Rosh Hashanah is the Jewish New Year, literally “the head of the year.” It begins on the first day of the Jewish month of Tishrei, which approximately falls in September/October. The customary greeting Jews give one another on this day, “l’shanah tovah u’metukah,” translates to “have a happy and sweet new year,” but is commonly shortened to “shanah tovah!” Some of the most well-known customs of Rosh Hashanah include blowing the shofar and eating apples dipped in honey.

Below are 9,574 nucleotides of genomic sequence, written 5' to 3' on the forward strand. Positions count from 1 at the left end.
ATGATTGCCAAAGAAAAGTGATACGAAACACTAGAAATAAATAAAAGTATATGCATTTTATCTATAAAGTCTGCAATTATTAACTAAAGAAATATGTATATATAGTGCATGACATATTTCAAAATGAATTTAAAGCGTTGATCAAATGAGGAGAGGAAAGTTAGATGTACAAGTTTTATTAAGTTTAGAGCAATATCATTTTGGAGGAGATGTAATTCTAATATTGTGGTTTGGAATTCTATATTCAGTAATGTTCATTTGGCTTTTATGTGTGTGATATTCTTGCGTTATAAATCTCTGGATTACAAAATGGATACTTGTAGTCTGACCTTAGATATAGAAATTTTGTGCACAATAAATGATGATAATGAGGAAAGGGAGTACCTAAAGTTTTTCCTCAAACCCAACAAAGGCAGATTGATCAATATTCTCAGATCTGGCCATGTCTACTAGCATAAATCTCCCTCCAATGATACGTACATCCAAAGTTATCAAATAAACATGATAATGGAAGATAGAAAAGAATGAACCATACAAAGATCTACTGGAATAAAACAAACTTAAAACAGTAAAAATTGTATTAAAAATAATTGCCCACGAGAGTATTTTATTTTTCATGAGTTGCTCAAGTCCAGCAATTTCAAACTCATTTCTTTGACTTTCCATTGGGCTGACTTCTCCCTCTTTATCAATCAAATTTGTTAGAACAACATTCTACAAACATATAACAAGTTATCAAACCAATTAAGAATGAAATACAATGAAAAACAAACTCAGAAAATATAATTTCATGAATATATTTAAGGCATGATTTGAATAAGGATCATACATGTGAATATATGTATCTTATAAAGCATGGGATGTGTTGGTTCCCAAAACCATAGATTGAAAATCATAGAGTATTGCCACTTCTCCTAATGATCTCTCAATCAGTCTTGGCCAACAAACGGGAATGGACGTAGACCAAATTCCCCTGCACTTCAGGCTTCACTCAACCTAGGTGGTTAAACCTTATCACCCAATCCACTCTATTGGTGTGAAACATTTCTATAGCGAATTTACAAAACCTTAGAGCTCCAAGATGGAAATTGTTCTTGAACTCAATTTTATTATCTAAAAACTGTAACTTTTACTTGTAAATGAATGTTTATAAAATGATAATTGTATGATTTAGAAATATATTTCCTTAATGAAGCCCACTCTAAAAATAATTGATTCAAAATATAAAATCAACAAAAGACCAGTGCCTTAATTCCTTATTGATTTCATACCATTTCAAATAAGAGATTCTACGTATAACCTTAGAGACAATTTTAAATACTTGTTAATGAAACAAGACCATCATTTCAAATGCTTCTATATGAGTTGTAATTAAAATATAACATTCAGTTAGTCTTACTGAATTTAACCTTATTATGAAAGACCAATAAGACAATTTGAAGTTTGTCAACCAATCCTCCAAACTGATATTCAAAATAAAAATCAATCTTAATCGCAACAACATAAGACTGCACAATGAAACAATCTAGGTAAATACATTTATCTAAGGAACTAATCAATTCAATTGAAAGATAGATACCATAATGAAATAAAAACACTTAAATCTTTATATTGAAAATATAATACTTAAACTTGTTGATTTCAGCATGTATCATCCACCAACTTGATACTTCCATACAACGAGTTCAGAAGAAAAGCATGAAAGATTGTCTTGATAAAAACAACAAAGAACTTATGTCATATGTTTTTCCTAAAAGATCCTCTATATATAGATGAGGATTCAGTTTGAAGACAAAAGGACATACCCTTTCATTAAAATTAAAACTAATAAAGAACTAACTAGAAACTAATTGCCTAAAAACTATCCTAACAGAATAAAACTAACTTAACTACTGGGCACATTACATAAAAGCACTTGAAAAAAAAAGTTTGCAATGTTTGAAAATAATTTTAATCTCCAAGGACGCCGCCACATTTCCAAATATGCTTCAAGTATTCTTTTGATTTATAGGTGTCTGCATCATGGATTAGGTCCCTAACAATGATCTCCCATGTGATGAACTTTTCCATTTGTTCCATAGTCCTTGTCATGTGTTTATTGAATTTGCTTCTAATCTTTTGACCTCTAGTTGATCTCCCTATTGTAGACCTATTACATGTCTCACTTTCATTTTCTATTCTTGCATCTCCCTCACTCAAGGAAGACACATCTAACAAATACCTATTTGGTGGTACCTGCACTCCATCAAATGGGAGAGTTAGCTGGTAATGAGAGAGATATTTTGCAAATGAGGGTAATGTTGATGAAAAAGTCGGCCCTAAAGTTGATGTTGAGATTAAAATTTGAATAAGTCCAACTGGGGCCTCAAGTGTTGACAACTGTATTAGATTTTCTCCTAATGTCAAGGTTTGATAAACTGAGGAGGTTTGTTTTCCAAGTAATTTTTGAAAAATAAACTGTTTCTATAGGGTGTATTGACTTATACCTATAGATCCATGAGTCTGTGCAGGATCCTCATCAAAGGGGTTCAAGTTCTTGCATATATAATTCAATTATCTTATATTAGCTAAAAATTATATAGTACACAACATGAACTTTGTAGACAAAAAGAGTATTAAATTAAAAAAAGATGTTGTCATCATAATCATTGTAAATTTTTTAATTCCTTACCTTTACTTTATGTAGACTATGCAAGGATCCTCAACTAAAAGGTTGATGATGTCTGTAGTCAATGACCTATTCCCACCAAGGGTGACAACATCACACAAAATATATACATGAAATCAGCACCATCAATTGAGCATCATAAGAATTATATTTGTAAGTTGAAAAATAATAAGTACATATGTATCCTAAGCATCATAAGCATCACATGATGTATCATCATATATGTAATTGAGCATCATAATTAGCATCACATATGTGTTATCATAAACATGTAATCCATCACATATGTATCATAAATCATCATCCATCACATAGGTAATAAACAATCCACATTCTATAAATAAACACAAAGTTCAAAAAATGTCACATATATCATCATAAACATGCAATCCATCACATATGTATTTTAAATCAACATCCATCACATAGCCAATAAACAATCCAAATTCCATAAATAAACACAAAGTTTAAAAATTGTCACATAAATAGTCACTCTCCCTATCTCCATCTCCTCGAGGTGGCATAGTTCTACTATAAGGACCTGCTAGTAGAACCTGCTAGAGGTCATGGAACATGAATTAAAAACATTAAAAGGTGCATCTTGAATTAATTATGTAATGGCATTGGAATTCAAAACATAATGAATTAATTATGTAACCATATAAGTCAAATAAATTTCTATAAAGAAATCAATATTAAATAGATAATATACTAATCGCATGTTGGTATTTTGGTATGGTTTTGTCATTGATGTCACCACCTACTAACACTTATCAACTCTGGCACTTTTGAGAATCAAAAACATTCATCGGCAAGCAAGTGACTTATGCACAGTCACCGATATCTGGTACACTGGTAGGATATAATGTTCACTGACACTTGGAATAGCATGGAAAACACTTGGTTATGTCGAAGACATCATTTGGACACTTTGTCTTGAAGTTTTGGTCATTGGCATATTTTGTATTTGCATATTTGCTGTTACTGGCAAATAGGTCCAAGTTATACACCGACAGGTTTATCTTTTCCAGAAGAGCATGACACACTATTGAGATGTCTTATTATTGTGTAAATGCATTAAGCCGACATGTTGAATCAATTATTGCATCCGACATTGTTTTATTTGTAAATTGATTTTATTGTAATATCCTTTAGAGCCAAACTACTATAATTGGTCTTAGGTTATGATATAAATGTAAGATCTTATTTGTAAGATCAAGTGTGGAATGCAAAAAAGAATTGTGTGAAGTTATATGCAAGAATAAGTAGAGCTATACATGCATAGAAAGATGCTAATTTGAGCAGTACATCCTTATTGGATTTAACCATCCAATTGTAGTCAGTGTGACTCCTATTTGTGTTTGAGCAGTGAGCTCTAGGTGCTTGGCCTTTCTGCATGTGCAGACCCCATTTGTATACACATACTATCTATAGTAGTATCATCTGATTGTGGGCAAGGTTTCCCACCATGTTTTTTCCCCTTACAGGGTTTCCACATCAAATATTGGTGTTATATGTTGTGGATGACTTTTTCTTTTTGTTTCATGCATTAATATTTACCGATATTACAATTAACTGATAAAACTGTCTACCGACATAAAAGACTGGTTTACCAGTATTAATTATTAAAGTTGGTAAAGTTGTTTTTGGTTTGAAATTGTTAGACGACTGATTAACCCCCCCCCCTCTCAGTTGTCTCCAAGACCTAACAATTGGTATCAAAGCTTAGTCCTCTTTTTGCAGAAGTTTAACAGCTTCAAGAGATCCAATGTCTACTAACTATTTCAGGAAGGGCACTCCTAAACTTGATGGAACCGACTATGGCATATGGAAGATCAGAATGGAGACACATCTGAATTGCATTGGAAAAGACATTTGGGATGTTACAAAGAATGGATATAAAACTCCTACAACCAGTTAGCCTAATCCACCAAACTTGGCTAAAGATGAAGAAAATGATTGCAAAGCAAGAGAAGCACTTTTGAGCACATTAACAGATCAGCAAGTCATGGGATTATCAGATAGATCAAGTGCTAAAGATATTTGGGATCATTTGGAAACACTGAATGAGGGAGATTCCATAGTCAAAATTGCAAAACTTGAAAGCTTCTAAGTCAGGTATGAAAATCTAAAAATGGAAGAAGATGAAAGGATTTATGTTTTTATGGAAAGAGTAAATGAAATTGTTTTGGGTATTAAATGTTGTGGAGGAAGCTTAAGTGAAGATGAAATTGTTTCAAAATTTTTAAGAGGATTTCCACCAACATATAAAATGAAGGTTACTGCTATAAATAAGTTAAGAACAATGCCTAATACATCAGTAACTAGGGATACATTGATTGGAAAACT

Yom Kippur is the Jewish “day of atonement.” It begins on the tenth day of Tishrei, which approximately falls in September/October. The customary greeting Jews give one another on this day, “tsom kal, tsom mo’il,” translates to “easy fast, beneficial fast.” During this 25-hour holy day, Jews refrain from eating and drinking. On the eve of the holiday, Jews practice the kapparot ritual, in which the sins of the past year are transferred to money or live poultry which is then donated to charity. The prayer service is marked by the recitation of the Priestly Blessing in the synagogue.